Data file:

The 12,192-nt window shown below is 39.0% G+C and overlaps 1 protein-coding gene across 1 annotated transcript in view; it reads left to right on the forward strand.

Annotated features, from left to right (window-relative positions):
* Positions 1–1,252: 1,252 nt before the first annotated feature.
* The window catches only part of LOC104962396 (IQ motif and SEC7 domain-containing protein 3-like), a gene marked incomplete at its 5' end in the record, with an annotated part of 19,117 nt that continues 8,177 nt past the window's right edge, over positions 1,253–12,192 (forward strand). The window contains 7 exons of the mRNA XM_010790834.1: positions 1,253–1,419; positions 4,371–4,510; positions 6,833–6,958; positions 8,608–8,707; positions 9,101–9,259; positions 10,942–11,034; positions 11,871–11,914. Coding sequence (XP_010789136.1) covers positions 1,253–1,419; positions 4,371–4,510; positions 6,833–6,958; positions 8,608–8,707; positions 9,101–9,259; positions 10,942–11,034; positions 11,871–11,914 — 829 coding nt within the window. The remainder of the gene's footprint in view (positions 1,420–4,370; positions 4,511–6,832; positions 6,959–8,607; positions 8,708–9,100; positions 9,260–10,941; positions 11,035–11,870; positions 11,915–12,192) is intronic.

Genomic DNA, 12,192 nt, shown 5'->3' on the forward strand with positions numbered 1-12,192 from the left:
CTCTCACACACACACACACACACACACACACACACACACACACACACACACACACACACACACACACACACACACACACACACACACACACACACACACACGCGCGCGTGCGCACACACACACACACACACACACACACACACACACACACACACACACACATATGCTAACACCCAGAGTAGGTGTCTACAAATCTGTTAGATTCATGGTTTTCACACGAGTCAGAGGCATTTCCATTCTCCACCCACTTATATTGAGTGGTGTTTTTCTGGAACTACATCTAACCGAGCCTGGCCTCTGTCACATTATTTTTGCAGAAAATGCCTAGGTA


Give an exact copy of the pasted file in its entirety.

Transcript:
The 12,192-nt window shown below is 39.0% G+C and overlaps 1 protein-coding gene across 1 annotated transcript in view; it reads left to right on the forward strand.

Annotated features, from left to right (window-relative positions):
* Positions 1–1,252: 1,252 nt before the first annotated feature.
* The window catches only part of LOC104962396 (IQ motif and SEC7 domain-containing protein 3-like), a gene marked incomplete at its 5' end in the record, with an annotated part of 19,117 nt that continues 8,177 nt past the window's right edge, over positions 1,253–12,192 (forward strand). The window contains 7 exons of the mRNA XM_010790834.1: positions 1,253–1,419; positions 4,371–4,510; positions 6,833–6,958; positions 8,608–8,707; positions 9,101–9,259; positions 10,942–11,034; positions 11,871–11,914. Coding sequence (XP_010789136.1) covers positions 1,253–1,419; positions 4,371–4,510; positions 6,833–6,958; positions 8,608–8,707; positions 9,101–9,259; positions 10,942–11,034; positions 11,871–11,914 — 829 coding nt within the window. The remainder of the gene's footprint in view (positions 1,420–4,370; positions 4,511–6,832; positions 6,959–8,607; positions 8,708–9,100; positions 9,260–10,941; positions 11,035–11,870; positions 11,915–12,192) is intronic.

Genomic DNA, 12,192 nt, shown 5'->3' on the forward strand with positions numbered 1-12,192 from the left:
CTCTCACACACACACACACACACACACACACACACACACACACACACACACACACACACACACACACACACACACACACACACACACACACACACACACACGCGCGCGTGCGCACACACACACACACACACACACACACACACACACACACACACACACACATATGCTAACACCCAGAGTAGGTGTCTACAAATCTGTTAGATTCATGGTTTTCACACGAGTCAGAGGCATTTCCATTCTCCACCCACTTATATTGAGTGGTGTTTTTCTGGAACTACATCTAACCGAGCCTGGCCTCTGTCACATTATTTTTGCAGAAAATGCCTAGGTA